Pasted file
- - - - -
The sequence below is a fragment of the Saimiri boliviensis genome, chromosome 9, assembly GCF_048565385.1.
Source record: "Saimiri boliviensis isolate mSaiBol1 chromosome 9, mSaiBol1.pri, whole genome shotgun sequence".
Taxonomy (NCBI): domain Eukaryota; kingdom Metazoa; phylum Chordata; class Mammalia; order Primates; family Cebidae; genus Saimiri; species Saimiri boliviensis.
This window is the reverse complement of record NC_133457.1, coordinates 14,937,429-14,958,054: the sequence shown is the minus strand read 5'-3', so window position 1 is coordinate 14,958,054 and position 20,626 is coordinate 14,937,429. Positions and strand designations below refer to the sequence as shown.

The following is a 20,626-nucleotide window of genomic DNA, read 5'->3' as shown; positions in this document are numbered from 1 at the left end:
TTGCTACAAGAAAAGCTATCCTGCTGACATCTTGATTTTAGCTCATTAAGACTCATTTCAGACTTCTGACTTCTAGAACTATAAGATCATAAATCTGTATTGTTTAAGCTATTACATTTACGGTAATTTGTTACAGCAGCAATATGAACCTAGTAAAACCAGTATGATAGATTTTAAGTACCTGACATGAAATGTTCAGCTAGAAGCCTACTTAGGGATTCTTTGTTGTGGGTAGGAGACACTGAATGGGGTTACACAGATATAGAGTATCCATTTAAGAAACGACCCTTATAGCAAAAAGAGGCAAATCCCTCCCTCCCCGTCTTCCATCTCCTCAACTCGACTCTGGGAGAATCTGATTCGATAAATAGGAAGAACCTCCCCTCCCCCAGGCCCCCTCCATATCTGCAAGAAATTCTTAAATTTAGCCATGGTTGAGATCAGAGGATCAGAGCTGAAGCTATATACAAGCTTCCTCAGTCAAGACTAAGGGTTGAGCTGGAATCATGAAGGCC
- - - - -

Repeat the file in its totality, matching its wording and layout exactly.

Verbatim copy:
The sequence below is a fragment of the Saimiri boliviensis genome, chromosome 9, assembly GCF_048565385.1.
Source record: "Saimiri boliviensis isolate mSaiBol1 chromosome 9, mSaiBol1.pri, whole genome shotgun sequence".
Taxonomy (NCBI): domain Eukaryota; kingdom Metazoa; phylum Chordata; class Mammalia; order Primates; family Cebidae; genus Saimiri; species Saimiri boliviensis.
This window is the reverse complement of record NC_133457.1, coordinates 14,937,429-14,958,054: the sequence shown is the minus strand read 5'-3', so window position 1 is coordinate 14,958,054 and position 20,626 is coordinate 14,937,429. Positions and strand designations below refer to the sequence as shown.

The following is a 20,626-nucleotide window of genomic DNA, read 5'->3' as shown; positions in this document are numbered from 1 at the left end:
TTGCTACAAGAAAAGCTATCCTGCTGACATCTTGATTTTAGCTCATTAAGACTCATTTCAGACTTCTGACTTCTAGAACTATAAGATCATAAATCTGTATTGTTTAAGCTATTACATTTACGGTAATTTGTTACAGCAGCAATATGAACCTAGTAAAACCAGTATGATAGATTTTAAGTACCTGACATGAAATGTTCAGCTAGAAGCCTACTTAGGGATTCTTTGTTGTGGGTAGGAGACACTGAATGGGGTTACACAGATATAGAGTATCCATTTAAGAAACGACCCTTATAGCAAAAAGAGGCAAATCCCTCCCTCCCCGTCTTCCATCTCCTCAACTCGACTCTGGGAGAATCTGATTCGATAAATAGGAAGAACCTCCCCTCCCCCAGGCCCCCTCCATATCTGCAAGAAATTCTTAAATTTAGCCATGGTTGAGATCAGAGGATCAGAGCTGAAGCTATATACAAGCTTCCTCAGTCAAGACTAAGGGTTGAGCTGGAATCATGAAGGCC